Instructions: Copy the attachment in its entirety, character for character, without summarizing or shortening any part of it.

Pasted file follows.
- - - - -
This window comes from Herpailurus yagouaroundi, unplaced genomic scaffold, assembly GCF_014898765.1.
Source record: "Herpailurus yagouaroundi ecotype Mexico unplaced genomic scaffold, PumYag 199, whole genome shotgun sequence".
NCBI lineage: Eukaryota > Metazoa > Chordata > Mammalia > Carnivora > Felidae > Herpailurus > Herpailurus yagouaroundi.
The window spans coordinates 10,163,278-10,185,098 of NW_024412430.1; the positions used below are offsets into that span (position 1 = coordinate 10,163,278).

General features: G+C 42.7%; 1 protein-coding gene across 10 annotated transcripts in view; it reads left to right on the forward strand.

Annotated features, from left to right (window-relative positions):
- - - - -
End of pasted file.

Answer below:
This window comes from Herpailurus yagouaroundi, unplaced genomic scaffold, assembly GCF_014898765.1.
Source record: "Herpailurus yagouaroundi ecotype Mexico unplaced genomic scaffold, PumYag 199, whole genome shotgun sequence".
NCBI lineage: Eukaryota > Metazoa > Chordata > Mammalia > Carnivora > Felidae > Herpailurus > Herpailurus yagouaroundi.
The window spans coordinates 10,163,278-10,185,098 of NW_024412430.1; the positions used below are offsets into that span (position 1 = coordinate 10,163,278).

General features: G+C 42.7%; 1 protein-coding gene across 10 annotated transcripts in view; it reads left to right on the forward strand.

Annotated features, from left to right (window-relative positions):